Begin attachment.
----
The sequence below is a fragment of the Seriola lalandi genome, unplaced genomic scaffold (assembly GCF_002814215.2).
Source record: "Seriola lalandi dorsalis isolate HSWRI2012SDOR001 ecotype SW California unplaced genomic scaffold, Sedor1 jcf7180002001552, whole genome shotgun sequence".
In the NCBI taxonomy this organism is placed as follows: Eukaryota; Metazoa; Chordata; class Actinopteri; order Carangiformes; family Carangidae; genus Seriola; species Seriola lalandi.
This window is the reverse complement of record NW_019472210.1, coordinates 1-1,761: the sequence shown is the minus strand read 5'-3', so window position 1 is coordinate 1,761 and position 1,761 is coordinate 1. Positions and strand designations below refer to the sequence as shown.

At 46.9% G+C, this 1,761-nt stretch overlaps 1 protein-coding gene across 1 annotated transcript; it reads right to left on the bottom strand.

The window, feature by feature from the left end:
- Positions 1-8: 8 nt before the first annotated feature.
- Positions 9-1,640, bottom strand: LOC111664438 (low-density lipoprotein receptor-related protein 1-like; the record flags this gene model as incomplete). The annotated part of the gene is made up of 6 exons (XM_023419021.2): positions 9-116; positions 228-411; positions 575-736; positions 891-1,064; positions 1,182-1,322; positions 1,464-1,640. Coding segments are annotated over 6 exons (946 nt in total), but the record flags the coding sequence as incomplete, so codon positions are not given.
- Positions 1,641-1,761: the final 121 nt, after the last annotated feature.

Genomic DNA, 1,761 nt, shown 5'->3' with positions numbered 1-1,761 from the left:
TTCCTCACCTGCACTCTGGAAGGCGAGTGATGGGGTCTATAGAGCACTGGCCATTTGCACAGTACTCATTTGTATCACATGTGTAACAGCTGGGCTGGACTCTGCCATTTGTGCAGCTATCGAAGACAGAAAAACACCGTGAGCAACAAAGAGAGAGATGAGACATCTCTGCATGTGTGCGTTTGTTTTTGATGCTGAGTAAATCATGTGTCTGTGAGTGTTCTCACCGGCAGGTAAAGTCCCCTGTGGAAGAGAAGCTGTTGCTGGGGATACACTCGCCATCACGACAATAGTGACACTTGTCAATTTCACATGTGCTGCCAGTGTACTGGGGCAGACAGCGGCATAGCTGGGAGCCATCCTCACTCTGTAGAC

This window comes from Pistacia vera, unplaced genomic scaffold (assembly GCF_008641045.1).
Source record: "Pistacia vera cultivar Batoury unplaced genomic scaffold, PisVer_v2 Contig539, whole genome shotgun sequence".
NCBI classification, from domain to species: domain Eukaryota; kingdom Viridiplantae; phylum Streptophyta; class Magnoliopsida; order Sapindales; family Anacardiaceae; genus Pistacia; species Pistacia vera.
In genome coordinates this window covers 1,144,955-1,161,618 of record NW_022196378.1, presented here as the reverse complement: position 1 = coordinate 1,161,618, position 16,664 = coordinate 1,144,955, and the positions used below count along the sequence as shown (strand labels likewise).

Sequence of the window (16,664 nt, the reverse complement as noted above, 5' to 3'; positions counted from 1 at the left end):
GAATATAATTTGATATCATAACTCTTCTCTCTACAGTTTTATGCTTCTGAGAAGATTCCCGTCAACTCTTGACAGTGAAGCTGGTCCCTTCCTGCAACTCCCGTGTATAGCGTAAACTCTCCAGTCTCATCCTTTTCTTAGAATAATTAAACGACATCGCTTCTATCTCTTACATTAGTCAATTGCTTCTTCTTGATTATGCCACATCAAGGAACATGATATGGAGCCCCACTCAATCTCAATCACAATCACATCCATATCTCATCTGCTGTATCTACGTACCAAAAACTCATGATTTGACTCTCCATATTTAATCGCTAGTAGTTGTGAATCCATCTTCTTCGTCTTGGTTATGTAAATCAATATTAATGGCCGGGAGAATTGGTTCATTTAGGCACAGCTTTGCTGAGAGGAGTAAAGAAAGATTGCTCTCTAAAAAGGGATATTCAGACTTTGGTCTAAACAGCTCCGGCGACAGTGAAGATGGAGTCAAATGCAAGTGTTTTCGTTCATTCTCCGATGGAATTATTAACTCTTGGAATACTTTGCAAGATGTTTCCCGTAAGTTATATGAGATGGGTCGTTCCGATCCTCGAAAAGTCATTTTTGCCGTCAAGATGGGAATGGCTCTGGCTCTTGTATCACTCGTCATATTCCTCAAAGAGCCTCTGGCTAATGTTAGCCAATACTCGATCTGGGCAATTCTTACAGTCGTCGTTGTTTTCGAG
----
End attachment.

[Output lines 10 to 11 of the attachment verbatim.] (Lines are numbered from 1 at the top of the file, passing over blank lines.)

Genomic DNA, 1,761 nt, shown 5'->3' with positions numbered 1-1,761 from the left:
TTCCTCACCTGCACTCTGGAAGGCGAGTGATGGGGTCTATAGAGCACTGGCCATTTGCACAGTACTCATTTGTATCACATGTGTAACAGCTGGGCTGGACTCTGCCATTTGTGCAGCTATCGAAGACAGAAAAACACCGTGAGCAACAAAGAGAGAGATGAGACATCTCTGCATGTGTGCGTTTGTTTTTGATGCTGAGTAAATCATGTGTCTGTGAGTGTTCTCACCGGCAGGTAAAGTCCCCTGTGGAAGAGAAGCTGTTGCTGGGGATACACTCGCCATCACGACAATAGTGACACTTGTCAATTTCACATGTGCTGCCAGTGTACTGGGGCAGACAGCGGCATAGCTGGGAGCCATCCTCACTCTGTAGAC